The Brick and Mortar of Craft

Photo Courtesy of Goose Island, ©Brad Meyer

Back in the late 1980s, a locally based colleague and I made our way to Chicago’s brand-new Goose Island brewery on a late afternoon to hatch our dinner plans and see what it’s like to drink fresh-brewed beer. The offerings were such a revelation, and the pool table so continuously available, that the dinner hour came and went and we stayed until 11 PM, chatting about beer and life, having pleasurable encounters with other patrons and the bar staff, and convincing ourselves that, next rack surely, one of us was due to go on a four-ball run.  (If you’re wondering how we could have had a pool table to ourselves for six hours, well, the cue sticks were crooked and a ball was missing. And no, that run never materialized. But the cue sticks were bent!) This taproom is definitely a keeper, we concluded, and hoped this Goose Island outfit would find a way to stay in business a while.

I thought of that encounter the other day while perusing the list that Paste had released of the 40 best beer bars in America. I feel both proud and a bit sheepish to say I’ve imbibed in at least 15 of them over the past year and a half: Toronado in San Francisco, Meridien Pint in Washington, DC, Brick Store Pub in Decatur, Ga., all characterful places that are exceedingly hard to pull oneself away from, just like Goose Island 25 years ago. Of course, half the fun with these lists is feigning outrage at the criminal omission of other joints you love. No Maria’s Package Goods & Community Bar in Chicago? How could they? No Sunswick 35/35 in New York? No Whip Inn in Austin? Really, what were they thinking?

Of course, these pubs return the tavern to its role dating back to the colonies as a center of community, a place for beer lovers to “rendezbrew,” a networking platform, in today’s lingo. Not that we’ve lacked for great bars in earlier decades, but there’s something about good-quality beer that makes these places “stickier,” and not in the sense of beer spilled on the floor. In some cases the community building has been a conscious strategy, though usually it’s just a welcome byproduct of producing great beer in a great space. John Hickenlooper – now Colorado’s governor – famously opened Wynkoop Brewing as a linchpin of the revival of Denver’s nearly abandoned LoDo area (a key ally was Tattered Cover’s Joyce Meskis, bookstores being another key community-building retail species). Brick Store Pub similarly provided the spark to transform downtown Decatur from a boarded-up wasteland to a thriving, transit-centered restaurant and retail hub. On my visit there this past fall, proprietor Dave Blanchard recalled how he and his partners systematically stripped away everything they didn’t like about the restaurant business – TVs, macro beers, pitchers, frozen pints – to create a conversational enclave. In Atlanta nearly two decades ago that might have seemed a stretch, but the overwhelming response reflected an underlying thirst for this type of resort. “We became the beer place in Atlanta, only because of what we didn’t carry,” Blanchard told me. These days, besides the main space, it’s got a Belgian beer nook upstairs and a cellar, and is holding its own among proliferating alternatives because of the riches it does carry.  Guinness was about the only remotely mainstream beer I spotted there.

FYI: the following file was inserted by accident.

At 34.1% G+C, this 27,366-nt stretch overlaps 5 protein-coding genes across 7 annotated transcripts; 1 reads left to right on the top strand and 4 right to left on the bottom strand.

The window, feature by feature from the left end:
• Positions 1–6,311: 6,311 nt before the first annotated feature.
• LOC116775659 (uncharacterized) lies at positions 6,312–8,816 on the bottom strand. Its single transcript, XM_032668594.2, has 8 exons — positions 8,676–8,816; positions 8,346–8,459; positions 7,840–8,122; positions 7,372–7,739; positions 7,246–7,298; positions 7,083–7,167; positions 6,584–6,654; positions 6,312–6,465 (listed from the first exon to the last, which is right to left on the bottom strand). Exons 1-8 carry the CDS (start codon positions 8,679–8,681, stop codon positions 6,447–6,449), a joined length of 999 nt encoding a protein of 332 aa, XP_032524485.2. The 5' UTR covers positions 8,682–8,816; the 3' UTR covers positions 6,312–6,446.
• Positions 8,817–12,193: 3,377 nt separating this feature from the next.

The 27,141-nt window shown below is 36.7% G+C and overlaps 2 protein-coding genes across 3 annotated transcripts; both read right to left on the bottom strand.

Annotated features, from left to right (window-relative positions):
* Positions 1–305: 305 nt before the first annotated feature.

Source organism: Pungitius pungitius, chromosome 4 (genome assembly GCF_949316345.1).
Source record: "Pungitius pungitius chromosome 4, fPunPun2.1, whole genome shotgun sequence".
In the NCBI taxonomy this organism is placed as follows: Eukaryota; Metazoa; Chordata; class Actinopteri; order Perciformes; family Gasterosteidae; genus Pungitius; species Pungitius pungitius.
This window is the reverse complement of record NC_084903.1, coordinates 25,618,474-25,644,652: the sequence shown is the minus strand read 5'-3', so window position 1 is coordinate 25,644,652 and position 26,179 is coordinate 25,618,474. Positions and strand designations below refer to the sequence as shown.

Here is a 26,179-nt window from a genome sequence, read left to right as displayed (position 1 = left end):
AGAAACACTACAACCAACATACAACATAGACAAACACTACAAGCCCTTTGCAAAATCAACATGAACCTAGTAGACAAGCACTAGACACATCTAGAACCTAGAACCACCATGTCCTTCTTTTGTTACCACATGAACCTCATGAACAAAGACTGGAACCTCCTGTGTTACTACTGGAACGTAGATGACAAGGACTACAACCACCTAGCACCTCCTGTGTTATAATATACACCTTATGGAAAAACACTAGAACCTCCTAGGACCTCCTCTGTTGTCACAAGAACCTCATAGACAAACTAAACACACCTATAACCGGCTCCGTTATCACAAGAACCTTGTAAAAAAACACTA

The truth is, for all the theory about third places and the like, these places exert a magnetic pull on patrons as centers of community, and beers associated with those places garner an outsize advantage in having their authenticity confirmed, having their latest style foray dissected and disseminated by the Twitterati, the local ones viewed by out-of-towners as somehow reflecting something intrinsic about that city’s character. These pubs and brewpubs host, and often collaborate with, local homebrewers, and otherwise extend their roots deep into the brewing culture of the area they serve.

Surely this confers a great home-field advantage for craft beers over the specialty beers being conjured up by big brewers. And these influencer bars’ aversion to stocking brands from what they view as soulless corporate entities (and these days, fairly or not, that can extend even to Boston Beer’s Sam Adams) compound the difficulty those brands have in garnering respect and buzz. Frustrated big-beer reps who’ve failed to crack these coveted accounts with Leinie’s or Blue Moon or Kona liken the effort to a bird flying up against a plate-glass window.

That’s another reason why we’re likely to see the big boys continue to acquire craft players who’ve made inroads into these accounts. Then the trick is not to fumble the acquisition. So far, even after having installed its own management team there, A-B seems to have done well by Goose Island at a time that craft enthusiasts have been watching warily for any signs of slippage: as proof, Goose has done OK holding its tap handles in these influencer accounts. (It was on similar grounds that I inveighed in this column a few years ago against A-B’s decision to stop importing Belgium’s Leffe, one of its few brands with the credibility to sustain a presence in these places. It’s since come back.)

One last thought: many bookstores have been relying on coffee shops and knickknack areas to help cover their overhead as they try to withstand the Amazon onslaught. Given craft beer’s ability to sustain community, why not dial that up in the mix? That seems to be working for stores like the bustling Kramerbooks and its attached Afterwords Café in Washington’s Dupont Circle area. If the trend takes off, not only would it defend a treasured institution but it would reinforce, beneath the beer-trivia bluster, how thoughtful and well-read we beer geeks truly are.